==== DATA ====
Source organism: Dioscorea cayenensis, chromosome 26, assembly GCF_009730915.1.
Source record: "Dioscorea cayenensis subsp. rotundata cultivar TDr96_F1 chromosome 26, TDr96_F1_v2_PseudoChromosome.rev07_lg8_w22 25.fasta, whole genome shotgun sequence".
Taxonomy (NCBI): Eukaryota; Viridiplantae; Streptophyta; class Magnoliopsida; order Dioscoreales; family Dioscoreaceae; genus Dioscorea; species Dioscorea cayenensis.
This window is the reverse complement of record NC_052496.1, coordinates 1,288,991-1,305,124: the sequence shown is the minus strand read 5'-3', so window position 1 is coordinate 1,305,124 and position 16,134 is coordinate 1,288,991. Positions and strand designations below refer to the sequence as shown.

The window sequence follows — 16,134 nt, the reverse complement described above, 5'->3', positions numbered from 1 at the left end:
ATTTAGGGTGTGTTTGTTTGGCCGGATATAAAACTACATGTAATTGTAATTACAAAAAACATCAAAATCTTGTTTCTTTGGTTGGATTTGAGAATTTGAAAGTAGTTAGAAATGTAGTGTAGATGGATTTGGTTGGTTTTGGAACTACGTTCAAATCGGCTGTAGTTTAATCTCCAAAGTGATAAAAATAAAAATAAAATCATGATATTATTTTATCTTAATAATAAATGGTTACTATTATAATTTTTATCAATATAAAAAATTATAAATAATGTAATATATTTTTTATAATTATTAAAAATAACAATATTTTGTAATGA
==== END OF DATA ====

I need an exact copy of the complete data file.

Source organism: Dioscorea cayenensis, chromosome 26, assembly GCF_009730915.1.
Source record: "Dioscorea cayenensis subsp. rotundata cultivar TDr96_F1 chromosome 26, TDr96_F1_v2_PseudoChromosome.rev07_lg8_w22 25.fasta, whole genome shotgun sequence".
Taxonomy (NCBI): Eukaryota; Viridiplantae; Streptophyta; class Magnoliopsida; order Dioscoreales; family Dioscoreaceae; genus Dioscorea; species Dioscorea cayenensis.
This window is the reverse complement of record NC_052496.1, coordinates 1,288,991-1,305,124: the sequence shown is the minus strand read 5'-3', so window position 1 is coordinate 1,305,124 and position 16,134 is coordinate 1,288,991. Positions and strand designations below refer to the sequence as shown.

The window sequence follows — 16,134 nt, the reverse complement described above, 5'->3', positions numbered from 1 at the left end:
ATTTAGGGTGTGTTTGTTTGGCCGGATATAAAACTACATGTAATTGTAATTACAAAAAACATCAAAATCTTGTTTCTTTGGTTGGATTTGAGAATTTGAAAGTAGTTAGAAATGTAGTGTAGATGGATTTGGTTGGTTTTGGAACTACGTTCAAATCGGCTGTAGTTTAATCTCCAAAGTGATAAAAATAAAAATAAAATCATGATATTATTTTATCTTAATAATAAATGGTTACTATTATAATTTTTATCAATATAAAAAATTATAAATAATGTAATATATTTTTTATAATTATTAAAAATAACAATATTTTGTAATGA